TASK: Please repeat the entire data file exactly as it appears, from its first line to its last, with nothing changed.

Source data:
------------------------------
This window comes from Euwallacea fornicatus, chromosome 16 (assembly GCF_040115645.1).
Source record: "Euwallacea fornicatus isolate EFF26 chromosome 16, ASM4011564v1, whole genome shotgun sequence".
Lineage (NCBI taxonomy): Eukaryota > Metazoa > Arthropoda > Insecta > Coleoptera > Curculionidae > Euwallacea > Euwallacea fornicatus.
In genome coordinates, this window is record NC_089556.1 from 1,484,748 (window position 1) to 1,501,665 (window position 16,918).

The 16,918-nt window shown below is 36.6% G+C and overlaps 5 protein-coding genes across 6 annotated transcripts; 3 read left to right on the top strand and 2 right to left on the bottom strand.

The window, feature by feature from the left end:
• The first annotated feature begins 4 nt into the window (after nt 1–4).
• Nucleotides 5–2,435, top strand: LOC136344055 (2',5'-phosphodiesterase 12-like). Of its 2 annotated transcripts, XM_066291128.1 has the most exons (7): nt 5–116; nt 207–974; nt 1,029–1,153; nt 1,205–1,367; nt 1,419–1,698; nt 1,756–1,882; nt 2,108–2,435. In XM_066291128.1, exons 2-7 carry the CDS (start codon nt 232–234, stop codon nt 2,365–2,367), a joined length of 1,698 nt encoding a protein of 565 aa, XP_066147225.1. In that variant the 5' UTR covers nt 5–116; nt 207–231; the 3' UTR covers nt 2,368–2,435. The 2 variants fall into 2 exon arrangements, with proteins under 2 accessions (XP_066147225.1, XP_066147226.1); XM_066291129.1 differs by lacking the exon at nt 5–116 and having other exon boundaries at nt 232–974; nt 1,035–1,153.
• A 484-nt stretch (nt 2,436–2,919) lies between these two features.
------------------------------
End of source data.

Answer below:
This window comes from Euwallacea fornicatus, chromosome 16 (assembly GCF_040115645.1).
Source record: "Euwallacea fornicatus isolate EFF26 chromosome 16, ASM4011564v1, whole genome shotgun sequence".
Lineage (NCBI taxonomy): Eukaryota > Metazoa > Arthropoda > Insecta > Coleoptera > Curculionidae > Euwallacea > Euwallacea fornicatus.
In genome coordinates, this window is record NC_089556.1 from 1,484,748 (window position 1) to 1,501,665 (window position 16,918).

The 16,918-nt window shown below is 36.6% G+C and overlaps 5 protein-coding genes across 6 annotated transcripts; 3 read left to right on the top strand and 2 right to left on the bottom strand.

The window, feature by feature from the left end:
• The first annotated feature begins 4 nt into the window (after nt 1–4).
• Nucleotides 5–2,435, top strand: LOC136344055 (2',5'-phosphodiesterase 12-like). Of its 2 annotated transcripts, XM_066291128.1 has the most exons (7): nt 5–116; nt 207–974; nt 1,029–1,153; nt 1,205–1,367; nt 1,419–1,698; nt 1,756–1,882; nt 2,108–2,435. In XM_066291128.1, exons 2-7 carry the CDS (start codon nt 232–234, stop codon nt 2,365–2,367), a joined length of 1,698 nt encoding a protein of 565 aa, XP_066147225.1. In that variant the 5' UTR covers nt 5–116; nt 207–231; the 3' UTR covers nt 2,368–2,435. The 2 variants fall into 2 exon arrangements, with proteins under 2 accessions (XP_066147225.1, XP_066147226.1); XM_066291129.1 differs by lacking the exon at nt 5–116 and having other exon boundaries at nt 232–974; nt 1,035–1,153.
• A 484-nt stretch (nt 2,436–2,919) lies between these two features.